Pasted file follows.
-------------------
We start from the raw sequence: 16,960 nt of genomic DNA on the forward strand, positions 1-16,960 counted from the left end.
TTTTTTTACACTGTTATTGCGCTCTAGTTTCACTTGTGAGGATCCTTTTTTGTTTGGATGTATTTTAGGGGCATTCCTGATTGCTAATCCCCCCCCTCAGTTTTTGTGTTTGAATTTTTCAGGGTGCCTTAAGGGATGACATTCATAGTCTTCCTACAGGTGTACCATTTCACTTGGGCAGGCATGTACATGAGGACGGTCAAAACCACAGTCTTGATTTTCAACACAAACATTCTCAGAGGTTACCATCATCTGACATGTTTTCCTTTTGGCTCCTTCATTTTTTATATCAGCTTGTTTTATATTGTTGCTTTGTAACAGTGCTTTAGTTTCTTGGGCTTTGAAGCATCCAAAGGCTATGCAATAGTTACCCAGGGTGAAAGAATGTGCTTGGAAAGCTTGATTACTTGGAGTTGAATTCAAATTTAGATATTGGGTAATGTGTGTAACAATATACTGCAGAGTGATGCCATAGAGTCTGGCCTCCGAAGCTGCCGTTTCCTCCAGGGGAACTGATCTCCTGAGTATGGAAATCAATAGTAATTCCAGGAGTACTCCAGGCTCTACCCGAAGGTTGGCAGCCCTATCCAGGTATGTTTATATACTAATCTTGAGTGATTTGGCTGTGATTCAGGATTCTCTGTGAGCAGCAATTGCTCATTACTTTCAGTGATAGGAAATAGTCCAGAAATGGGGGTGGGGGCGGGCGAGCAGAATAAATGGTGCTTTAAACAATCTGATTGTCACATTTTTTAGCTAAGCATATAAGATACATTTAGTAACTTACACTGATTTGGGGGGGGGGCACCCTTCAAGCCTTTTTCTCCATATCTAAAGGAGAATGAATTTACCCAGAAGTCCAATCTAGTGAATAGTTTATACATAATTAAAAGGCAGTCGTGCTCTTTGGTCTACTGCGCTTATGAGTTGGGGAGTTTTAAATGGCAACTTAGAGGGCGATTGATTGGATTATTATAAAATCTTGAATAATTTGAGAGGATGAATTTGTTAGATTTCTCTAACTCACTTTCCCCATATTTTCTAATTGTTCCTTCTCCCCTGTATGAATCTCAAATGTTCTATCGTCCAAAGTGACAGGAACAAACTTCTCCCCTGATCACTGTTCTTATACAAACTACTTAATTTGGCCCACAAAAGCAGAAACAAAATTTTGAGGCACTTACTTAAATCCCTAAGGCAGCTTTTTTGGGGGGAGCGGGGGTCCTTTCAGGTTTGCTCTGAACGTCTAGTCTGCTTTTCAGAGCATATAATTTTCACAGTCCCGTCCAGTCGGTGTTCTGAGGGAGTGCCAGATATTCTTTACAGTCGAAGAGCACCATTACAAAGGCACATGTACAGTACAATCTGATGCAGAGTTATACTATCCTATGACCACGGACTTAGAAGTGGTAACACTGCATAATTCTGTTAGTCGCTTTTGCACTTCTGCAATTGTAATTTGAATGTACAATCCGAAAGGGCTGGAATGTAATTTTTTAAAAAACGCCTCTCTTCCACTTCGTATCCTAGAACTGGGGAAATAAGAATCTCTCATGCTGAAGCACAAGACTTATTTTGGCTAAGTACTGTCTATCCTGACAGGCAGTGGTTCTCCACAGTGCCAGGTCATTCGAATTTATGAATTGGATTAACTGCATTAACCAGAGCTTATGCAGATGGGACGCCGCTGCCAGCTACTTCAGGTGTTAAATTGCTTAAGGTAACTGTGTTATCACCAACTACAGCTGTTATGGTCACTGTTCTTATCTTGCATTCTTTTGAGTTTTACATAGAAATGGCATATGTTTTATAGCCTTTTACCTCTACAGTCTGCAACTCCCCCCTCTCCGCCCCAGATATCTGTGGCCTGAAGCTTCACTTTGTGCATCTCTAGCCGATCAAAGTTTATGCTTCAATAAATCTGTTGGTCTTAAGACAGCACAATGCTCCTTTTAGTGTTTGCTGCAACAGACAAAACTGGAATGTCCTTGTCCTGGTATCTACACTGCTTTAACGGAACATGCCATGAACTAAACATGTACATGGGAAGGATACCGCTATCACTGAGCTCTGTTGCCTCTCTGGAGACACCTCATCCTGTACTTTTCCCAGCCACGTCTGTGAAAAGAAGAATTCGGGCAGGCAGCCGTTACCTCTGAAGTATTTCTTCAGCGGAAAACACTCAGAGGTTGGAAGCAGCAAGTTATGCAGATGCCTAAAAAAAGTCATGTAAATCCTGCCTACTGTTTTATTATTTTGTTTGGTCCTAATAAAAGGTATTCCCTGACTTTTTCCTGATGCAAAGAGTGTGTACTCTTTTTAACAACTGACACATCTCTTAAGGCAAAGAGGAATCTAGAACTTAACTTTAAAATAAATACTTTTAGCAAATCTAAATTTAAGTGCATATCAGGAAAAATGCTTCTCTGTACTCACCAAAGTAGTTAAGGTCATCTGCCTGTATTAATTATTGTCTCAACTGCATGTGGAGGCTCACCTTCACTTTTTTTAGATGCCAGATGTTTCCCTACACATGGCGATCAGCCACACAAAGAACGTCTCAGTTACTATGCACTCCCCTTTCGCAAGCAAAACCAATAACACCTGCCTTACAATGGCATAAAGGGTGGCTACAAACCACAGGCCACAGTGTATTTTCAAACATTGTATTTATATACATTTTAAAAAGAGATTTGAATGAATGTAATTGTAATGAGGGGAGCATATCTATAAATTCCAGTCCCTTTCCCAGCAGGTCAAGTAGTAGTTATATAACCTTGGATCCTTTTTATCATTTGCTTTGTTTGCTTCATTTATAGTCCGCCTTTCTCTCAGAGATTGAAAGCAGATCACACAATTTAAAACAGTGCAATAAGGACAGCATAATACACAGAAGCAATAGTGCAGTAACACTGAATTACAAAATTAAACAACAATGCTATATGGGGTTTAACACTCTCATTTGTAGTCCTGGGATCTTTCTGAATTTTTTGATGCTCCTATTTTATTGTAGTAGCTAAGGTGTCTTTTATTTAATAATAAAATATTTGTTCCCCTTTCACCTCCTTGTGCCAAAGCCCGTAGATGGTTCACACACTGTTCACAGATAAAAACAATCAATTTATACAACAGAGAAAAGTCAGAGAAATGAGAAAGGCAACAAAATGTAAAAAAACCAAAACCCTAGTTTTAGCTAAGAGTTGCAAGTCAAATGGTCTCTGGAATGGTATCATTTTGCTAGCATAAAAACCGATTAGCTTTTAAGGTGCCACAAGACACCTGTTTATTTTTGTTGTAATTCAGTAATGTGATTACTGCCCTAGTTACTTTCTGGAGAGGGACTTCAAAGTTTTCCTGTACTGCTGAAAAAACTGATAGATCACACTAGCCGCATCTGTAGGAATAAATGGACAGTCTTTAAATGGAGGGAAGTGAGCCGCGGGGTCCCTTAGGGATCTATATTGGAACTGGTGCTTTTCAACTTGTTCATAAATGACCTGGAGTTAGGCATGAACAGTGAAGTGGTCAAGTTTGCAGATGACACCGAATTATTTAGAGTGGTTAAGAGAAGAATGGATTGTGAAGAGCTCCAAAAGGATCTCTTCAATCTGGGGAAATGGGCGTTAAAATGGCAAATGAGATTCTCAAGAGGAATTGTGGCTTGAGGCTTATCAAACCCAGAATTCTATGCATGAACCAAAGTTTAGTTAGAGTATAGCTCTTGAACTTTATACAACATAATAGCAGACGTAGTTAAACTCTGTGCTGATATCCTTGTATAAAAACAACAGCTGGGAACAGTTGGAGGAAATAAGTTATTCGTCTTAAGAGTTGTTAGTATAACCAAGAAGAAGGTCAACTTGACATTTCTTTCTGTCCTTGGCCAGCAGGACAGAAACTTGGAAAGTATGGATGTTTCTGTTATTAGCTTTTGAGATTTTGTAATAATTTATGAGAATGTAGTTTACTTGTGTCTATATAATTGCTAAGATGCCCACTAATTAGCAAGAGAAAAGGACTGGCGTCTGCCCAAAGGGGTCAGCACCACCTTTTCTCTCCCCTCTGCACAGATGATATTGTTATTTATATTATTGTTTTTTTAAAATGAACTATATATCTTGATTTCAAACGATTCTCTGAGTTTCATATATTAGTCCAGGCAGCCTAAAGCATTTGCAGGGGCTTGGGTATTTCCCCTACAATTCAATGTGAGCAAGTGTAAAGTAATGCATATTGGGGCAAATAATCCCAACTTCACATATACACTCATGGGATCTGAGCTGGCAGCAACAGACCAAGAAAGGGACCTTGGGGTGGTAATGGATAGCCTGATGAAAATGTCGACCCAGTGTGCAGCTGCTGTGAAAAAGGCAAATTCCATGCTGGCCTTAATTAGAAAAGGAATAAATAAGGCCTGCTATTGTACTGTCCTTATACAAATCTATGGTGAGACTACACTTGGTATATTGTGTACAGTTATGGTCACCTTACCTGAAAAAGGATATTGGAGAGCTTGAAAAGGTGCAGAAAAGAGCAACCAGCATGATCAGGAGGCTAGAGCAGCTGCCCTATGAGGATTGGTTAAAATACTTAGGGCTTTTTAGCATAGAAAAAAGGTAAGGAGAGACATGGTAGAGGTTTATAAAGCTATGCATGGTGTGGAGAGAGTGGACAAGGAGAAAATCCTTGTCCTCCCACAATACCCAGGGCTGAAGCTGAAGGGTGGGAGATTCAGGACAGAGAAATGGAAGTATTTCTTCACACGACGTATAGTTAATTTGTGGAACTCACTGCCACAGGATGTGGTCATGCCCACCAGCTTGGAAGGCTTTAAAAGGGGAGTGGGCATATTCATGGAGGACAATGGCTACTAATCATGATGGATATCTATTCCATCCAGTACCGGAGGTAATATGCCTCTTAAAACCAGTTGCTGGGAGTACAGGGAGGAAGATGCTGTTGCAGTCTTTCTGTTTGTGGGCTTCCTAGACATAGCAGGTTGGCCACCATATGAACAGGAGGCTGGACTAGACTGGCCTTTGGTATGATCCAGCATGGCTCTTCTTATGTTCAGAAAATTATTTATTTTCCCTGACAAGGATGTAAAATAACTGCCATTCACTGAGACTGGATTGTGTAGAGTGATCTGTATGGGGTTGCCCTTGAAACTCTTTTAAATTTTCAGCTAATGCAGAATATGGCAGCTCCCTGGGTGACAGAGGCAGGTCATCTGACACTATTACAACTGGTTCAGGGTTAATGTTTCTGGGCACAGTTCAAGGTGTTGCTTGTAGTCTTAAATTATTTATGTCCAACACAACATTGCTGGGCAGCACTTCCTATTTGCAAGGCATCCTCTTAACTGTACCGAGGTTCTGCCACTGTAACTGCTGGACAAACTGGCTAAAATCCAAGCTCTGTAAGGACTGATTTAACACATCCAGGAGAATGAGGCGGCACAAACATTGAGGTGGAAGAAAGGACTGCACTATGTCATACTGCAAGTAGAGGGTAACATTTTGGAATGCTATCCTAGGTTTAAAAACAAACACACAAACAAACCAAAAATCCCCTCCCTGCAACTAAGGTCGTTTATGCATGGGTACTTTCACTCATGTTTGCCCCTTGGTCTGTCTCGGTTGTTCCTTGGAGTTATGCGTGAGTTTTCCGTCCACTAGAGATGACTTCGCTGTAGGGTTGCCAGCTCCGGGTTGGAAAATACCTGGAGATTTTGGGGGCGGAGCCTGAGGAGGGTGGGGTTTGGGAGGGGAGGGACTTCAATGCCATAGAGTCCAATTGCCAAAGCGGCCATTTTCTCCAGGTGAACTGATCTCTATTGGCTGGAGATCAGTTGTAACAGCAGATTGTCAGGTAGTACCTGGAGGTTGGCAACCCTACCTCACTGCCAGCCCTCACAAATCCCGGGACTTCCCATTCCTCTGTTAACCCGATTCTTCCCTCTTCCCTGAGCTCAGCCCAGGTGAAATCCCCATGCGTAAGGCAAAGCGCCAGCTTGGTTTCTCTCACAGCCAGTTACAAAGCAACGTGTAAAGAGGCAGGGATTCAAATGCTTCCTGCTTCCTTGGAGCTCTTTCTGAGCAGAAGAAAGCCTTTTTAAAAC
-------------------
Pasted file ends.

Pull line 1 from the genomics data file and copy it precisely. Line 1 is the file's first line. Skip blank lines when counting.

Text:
We start from the raw sequence: 16,960 nt of genomic DNA on the forward strand, positions 1-16,960 counted from the left end.